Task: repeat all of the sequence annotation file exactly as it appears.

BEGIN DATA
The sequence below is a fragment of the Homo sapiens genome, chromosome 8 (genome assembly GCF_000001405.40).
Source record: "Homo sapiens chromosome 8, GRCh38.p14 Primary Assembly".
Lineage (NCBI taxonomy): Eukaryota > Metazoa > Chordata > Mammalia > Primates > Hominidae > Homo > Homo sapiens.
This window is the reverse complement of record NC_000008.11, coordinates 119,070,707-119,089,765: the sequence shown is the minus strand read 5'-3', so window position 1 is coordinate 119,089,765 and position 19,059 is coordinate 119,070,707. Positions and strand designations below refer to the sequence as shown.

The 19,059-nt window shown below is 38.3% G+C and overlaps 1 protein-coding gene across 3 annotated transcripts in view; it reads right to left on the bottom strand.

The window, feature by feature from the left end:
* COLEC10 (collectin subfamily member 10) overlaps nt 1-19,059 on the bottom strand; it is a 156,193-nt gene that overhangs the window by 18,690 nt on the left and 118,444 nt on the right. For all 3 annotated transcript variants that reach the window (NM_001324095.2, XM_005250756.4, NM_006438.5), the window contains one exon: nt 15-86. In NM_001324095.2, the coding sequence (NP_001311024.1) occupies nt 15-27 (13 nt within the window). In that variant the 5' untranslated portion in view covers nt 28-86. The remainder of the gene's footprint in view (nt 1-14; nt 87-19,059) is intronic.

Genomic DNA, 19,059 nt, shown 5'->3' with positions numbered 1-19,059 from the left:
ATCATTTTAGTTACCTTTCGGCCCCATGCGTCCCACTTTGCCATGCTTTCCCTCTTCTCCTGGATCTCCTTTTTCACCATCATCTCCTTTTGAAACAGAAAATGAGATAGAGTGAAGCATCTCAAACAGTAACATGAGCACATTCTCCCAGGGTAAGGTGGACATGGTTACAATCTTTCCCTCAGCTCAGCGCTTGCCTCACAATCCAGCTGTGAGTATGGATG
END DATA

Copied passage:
The sequence below is a fragment of the Homo sapiens genome, chromosome 8 (genome assembly GCF_000001405.40).
Source record: "Homo sapiens chromosome 8, GRCh38.p14 Primary Assembly".
Lineage (NCBI taxonomy): Eukaryota > Metazoa > Chordata > Mammalia > Primates > Hominidae > Homo > Homo sapiens.
This window is the reverse complement of record NC_000008.11, coordinates 119,070,707-119,089,765: the sequence shown is the minus strand read 5'-3', so window position 1 is coordinate 119,089,765 and position 19,059 is coordinate 119,070,707. Positions and strand designations below refer to the sequence as shown.

The 19,059-nt window shown below is 38.3% G+C and overlaps 1 protein-coding gene across 3 annotated transcripts in view; it reads right to left on the bottom strand.

The window, feature by feature from the left end:
* COLEC10 (collectin subfamily member 10) overlaps nt 1-19,059 on the bottom strand; it is a 156,193-nt gene that overhangs the window by 18,690 nt on the left and 118,444 nt on the right. For all 3 annotated transcript variants that reach the window (NM_001324095.2, XM_005250756.4, NM_006438.5), the window contains one exon: nt 15-86. In NM_001324095.2, the coding sequence (NP_001311024.1) occupies nt 15-27 (13 nt within the window). In that variant the 5' untranslated portion in view covers nt 28-86. The remainder of the gene's footprint in view (nt 1-14; nt 87-19,059) is intronic.

Genomic DNA, 19,059 nt, shown 5'->3' with positions numbered 1-19,059 from the left:
ATCATTTTAGTTACCTTTCGGCCCCATGCGTCCCACTTTGCCATGCTTTCCCTCTTCTCCTGGATCTCCTTTTTCACCATCATCTCCTTTTGAAACAGAAAATGAGATAGAGTGAAGCATCTCAAACAGTAACATGAGCACATTCTCCCAGGGTAAGGTGGACATGGTTACAATCTTTCCCTCAGCTCAGCGCTTGCCTCACAATCCAGCTGTGAGTATGGATG